European Union fishing policies are directly linked to the extinction of such African wildlife as monkeys, elephants and warthogs, according to findings recently published in Science. The findings, based on a 30-year study of Ghana, show that as fish populations in waters off the country’s western coast drop, residents resort to hunting bush meat both for trade and to maintain their food supply.
Foreign vessels, particularly those associated with the European Union, are often granted access to Ghana’s fishing grounds with no limits on catch, and fish stocks in Ghanaian waters have declined by almost half since 1977. “If people aren’t able to get their protein from fish, they’ll turn elsewhere for food and economic survival,” says Justin Brashares, a professor at the University of California at Berkeley and lead author of the report. “Unfortunately, the impacts on wild game resources are not sustainable.” (National Geographic News, November 2004)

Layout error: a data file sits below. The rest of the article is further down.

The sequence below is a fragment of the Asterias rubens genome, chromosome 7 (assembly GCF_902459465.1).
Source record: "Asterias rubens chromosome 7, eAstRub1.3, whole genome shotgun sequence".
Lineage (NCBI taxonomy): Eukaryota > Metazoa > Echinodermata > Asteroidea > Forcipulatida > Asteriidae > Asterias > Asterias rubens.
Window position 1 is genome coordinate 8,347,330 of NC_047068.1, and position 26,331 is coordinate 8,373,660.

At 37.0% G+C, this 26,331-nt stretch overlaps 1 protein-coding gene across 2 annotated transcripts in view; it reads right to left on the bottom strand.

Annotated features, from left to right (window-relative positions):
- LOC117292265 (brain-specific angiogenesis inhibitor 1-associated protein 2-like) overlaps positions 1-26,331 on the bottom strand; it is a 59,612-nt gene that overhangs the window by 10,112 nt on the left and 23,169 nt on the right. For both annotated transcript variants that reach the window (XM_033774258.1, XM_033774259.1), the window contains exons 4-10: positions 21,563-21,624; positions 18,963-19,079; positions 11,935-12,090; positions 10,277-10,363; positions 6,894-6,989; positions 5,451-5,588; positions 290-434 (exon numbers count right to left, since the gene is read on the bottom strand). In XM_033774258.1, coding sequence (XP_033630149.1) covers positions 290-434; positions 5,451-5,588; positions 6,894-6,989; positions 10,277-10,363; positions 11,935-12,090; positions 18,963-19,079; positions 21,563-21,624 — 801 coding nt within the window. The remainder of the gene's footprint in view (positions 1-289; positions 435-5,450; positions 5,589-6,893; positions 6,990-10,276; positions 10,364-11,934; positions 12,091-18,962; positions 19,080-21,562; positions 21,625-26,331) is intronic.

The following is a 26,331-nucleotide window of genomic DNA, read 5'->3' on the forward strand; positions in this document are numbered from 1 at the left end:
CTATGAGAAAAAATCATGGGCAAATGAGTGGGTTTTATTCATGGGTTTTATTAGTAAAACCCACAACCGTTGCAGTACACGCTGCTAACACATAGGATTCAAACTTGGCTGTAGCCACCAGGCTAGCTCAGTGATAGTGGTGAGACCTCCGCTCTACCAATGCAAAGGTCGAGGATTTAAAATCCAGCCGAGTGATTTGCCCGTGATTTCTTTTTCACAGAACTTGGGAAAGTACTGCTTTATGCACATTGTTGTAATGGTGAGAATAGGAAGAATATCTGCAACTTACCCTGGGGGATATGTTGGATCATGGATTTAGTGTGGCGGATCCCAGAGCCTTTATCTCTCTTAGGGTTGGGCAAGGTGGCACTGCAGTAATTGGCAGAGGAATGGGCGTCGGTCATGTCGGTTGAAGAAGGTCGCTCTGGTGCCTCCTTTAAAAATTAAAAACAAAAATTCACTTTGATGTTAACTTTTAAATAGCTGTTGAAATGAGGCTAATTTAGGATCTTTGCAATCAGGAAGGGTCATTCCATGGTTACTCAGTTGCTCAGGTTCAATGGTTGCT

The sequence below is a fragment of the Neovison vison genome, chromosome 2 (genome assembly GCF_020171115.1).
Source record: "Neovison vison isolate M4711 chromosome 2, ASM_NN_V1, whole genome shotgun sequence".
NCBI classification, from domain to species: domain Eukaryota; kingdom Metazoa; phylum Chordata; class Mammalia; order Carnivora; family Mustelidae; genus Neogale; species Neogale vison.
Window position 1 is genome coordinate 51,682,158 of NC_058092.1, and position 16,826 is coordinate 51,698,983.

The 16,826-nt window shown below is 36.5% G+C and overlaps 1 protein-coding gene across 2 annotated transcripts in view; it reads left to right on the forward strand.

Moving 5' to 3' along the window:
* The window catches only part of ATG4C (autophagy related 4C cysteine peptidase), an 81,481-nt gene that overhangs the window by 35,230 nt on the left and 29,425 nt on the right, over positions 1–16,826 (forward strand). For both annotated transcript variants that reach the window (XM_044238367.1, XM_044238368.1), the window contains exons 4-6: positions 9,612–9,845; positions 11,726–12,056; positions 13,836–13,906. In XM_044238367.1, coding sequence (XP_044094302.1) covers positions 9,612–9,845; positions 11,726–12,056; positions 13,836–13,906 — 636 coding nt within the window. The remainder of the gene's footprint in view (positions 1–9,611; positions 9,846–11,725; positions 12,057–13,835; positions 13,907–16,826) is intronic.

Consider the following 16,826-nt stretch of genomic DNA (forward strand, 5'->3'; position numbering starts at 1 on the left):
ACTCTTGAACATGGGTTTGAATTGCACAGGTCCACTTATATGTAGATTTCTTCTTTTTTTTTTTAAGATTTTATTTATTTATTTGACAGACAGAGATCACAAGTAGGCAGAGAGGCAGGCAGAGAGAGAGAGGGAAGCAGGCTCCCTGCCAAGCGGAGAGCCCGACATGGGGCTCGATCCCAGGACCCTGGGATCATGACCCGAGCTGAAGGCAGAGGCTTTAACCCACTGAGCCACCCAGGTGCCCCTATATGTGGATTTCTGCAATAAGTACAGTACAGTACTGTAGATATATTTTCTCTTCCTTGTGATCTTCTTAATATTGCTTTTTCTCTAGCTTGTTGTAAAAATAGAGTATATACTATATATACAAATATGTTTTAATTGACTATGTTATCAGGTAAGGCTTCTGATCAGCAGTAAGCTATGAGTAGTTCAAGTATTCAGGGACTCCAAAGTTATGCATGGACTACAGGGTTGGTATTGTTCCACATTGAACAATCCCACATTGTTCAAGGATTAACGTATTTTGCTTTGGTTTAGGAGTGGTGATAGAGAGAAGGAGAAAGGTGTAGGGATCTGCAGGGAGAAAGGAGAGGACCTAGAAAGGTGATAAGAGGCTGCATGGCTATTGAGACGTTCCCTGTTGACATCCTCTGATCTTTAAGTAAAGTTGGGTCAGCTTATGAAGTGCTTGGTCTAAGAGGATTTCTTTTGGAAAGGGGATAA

A solution remains unclear. The European Union has expressed concern over the increase in bush-meat trade, but reforming EU policy-which includes subsidizing fishing vessels operating in African waters-will not solve the problem of depleted fish stocks.
Brashares notes that “strong negative correlations between fish supply and bush-meat consumption” are also evident in Cameroon, Congo, Gabon and Liberia. “This is not only a Ghana issue, or a West Africa issue, but an issue for much of Africa and perhaps the developing world.” (National Geographic News, November 2004).
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